When I was in my first job as a marketing director in a retail financial services firm, we did a brand study asking clients who we were. I’ll never forget—nearly 20 percent of the comments said something along the lines of “Navy blue,” or “You are the blue bank.” When asked what they felt about our personality, there was dead silence, or worse, answers like “You scare me.” Scaring clients is not a good idea (duh).
Creativity in marketing of retail financial services has improved from those days of navy blue logos, compasses, ships, Grecian columns and other “traditional” visuals. But what about our personality?
When you have a brand personality, it creates an emotional connection between you and the client or customer, which drives loyalty. For instance, generally, Mercedes as a persona is conservative and successful, while Subaru is liberal and rugged. In the coffee world, most people view Starbucks as hip and relaxed, while Dunkin’ Donuts is hard-working and busy. People like these brands and identify with them.
Creating an emotional brand in a rational industry
Only a few financial firms have successfully created a brand personality, and these are generally large, diverse firms. Take for example, GEICO, a company viewed as a bargain hunter or Prudential, which is commonly perceived as an all-knowing entity. Many firms have no personality, yet retail financial services marketing is where a humanized brand can make a big difference.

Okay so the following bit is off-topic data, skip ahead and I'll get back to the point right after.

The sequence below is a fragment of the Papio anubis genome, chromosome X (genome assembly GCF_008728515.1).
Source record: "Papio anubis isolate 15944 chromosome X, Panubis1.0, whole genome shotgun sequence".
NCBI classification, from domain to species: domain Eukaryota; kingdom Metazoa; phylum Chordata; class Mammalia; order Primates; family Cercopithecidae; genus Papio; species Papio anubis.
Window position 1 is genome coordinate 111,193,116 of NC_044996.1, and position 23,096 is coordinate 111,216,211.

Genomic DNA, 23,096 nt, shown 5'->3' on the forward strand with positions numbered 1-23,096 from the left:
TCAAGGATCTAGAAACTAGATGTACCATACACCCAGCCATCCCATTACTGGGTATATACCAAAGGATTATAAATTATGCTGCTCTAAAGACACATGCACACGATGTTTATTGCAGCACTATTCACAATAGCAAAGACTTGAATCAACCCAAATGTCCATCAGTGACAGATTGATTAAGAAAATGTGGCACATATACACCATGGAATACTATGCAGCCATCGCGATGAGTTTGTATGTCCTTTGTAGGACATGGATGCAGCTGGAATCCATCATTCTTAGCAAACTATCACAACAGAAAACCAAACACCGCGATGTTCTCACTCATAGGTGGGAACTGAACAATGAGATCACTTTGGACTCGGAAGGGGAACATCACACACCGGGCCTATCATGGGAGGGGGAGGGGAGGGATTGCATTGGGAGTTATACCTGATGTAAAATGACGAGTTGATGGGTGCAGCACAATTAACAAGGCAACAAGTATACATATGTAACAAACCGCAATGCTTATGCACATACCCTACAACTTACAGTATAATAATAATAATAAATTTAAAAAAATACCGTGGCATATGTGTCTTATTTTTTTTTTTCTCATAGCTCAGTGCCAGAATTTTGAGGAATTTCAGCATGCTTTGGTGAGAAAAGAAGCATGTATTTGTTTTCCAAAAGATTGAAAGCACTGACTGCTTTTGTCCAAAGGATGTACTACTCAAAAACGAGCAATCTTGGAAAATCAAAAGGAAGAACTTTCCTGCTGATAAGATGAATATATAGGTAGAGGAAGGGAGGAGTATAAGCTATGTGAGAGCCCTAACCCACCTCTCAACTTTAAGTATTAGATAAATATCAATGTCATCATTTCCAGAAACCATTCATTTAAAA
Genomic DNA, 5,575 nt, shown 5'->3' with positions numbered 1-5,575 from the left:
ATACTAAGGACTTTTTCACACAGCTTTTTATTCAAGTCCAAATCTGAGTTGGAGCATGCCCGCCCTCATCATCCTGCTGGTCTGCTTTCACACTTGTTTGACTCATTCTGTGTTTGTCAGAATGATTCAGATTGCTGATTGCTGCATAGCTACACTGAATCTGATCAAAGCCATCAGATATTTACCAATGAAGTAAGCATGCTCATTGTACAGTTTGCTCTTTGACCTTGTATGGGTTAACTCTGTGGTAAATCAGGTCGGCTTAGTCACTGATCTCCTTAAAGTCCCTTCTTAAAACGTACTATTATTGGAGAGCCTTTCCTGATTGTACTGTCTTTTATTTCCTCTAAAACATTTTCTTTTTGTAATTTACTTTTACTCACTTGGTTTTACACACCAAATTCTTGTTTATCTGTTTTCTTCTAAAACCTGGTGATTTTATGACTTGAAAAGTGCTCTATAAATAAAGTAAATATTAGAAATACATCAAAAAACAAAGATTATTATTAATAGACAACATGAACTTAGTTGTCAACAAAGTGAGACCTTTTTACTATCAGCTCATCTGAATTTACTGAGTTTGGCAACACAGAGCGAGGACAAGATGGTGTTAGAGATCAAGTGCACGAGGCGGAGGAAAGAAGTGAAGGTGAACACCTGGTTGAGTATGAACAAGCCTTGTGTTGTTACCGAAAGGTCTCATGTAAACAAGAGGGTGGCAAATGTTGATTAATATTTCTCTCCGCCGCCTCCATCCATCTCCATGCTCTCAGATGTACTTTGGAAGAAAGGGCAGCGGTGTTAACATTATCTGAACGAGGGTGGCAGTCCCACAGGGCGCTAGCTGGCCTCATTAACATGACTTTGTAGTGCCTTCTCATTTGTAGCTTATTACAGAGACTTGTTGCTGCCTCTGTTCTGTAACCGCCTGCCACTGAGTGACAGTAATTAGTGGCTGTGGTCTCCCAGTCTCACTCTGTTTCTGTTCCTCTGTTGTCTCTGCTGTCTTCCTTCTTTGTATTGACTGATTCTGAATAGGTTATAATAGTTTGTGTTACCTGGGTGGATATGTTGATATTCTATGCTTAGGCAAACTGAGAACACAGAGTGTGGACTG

I believe that helping people with their money is an emotional industry trapped in a rational marketing category. When dealing with retail clients, consider this:
- Most people find money an intimidating and uncomfortable topic.
- Most financial firms use language people do not understand.
- Most meetings with financial advisers are perceived to be boring, confusing or both.
The majority of retail investors do not look forward to working with financial firms. But what if your brand could help people feel good about money? What if it was fun, engaging and interactive to do business with you? What if you were described as caring, likeable and trustworthy? Wow.
As marketers—especially financial services marketers—when you consider your brand strategy, ask yourself, “Who am I, who are my clients, and how do I want them to feel?” Then make sure that your personality is threaded through everything you say and do. Use some emotion, show your personality and just be real.